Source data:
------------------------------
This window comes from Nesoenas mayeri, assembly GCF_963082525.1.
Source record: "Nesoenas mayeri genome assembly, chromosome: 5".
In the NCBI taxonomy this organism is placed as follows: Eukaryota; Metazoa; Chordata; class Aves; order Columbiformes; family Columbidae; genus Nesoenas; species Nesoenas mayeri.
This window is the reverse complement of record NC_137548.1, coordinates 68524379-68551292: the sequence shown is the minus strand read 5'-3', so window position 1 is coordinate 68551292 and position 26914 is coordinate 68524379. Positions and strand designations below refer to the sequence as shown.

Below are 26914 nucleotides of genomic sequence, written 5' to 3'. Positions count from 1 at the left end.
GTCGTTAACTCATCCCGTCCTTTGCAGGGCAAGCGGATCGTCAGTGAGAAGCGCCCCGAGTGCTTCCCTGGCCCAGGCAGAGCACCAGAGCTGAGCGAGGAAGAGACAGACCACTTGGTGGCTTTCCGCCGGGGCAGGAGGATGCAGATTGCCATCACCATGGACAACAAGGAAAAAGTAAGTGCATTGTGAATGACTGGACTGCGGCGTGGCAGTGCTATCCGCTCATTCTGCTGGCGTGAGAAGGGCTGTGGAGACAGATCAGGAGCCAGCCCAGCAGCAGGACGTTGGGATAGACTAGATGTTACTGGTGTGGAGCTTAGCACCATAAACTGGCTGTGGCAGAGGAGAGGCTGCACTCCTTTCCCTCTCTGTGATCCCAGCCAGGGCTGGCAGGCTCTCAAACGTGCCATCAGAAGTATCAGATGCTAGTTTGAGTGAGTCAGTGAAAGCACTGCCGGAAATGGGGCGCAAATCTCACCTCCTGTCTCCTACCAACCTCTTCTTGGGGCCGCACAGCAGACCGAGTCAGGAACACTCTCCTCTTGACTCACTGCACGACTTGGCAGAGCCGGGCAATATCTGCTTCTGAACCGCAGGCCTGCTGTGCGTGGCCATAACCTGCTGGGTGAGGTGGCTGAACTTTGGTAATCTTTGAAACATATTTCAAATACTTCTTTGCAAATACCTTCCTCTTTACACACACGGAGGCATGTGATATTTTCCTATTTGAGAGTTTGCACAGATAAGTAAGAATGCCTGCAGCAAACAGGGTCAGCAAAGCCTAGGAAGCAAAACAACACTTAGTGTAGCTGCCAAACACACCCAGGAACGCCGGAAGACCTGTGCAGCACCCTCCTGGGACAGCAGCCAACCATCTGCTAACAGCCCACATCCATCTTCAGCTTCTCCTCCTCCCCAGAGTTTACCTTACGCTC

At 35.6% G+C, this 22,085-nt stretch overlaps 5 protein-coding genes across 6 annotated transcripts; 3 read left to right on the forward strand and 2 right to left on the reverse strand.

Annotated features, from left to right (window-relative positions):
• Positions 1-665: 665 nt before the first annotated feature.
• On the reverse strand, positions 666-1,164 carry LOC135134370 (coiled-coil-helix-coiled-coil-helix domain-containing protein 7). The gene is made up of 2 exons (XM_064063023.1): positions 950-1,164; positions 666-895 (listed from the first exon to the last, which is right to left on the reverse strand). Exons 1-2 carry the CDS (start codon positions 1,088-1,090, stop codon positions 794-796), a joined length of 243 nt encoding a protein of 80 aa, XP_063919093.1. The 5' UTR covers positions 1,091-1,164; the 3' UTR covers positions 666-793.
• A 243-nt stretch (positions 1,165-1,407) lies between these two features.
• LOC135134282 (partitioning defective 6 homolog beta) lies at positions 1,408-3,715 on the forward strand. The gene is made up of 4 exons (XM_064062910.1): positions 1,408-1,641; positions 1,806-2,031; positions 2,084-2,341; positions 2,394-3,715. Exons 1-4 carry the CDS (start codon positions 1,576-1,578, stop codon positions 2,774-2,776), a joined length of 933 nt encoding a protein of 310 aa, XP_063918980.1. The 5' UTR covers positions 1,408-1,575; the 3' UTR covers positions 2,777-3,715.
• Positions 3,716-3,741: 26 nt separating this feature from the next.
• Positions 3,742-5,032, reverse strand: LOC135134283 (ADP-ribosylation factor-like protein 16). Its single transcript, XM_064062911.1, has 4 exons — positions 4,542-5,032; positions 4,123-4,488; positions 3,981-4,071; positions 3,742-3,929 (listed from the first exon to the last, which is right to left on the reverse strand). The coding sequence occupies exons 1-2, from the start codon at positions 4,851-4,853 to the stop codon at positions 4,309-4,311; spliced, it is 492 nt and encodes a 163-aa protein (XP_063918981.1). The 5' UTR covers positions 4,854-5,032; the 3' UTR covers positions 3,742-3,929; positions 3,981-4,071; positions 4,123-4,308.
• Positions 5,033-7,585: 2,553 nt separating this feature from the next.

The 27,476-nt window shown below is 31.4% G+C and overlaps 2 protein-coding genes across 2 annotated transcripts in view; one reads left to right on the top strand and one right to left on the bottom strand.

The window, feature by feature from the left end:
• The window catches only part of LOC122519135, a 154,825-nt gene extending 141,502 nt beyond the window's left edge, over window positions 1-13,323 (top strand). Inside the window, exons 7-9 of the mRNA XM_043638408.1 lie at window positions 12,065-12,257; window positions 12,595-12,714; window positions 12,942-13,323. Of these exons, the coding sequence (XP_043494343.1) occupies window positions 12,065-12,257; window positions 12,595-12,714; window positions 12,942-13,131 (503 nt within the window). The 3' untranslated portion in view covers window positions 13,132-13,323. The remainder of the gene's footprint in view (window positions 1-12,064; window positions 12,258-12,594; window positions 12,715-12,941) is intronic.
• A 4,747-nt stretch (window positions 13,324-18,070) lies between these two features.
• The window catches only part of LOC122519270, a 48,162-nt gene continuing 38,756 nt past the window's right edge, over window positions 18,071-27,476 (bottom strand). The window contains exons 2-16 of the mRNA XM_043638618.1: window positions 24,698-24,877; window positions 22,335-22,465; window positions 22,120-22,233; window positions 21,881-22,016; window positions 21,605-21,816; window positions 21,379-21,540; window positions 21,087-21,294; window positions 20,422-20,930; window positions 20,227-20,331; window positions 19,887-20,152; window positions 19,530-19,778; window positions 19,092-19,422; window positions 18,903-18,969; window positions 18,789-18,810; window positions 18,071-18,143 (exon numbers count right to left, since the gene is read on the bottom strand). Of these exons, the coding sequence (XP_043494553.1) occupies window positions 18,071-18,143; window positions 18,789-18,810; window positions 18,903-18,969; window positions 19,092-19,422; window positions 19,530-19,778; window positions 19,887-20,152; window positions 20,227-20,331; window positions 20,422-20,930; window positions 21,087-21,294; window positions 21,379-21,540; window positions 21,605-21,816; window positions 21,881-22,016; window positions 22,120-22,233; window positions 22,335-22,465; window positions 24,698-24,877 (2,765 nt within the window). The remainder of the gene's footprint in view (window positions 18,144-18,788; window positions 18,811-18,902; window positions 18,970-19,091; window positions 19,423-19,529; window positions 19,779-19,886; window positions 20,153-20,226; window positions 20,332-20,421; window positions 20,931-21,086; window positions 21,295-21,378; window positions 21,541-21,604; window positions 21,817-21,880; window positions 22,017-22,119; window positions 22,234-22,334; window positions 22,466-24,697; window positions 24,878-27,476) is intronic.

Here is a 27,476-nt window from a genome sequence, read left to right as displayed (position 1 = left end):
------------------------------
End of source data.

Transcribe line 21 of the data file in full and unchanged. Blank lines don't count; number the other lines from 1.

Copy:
Here is a 27,476-nt window from a genome sequence, read left to right as displayed (position 1 = left end):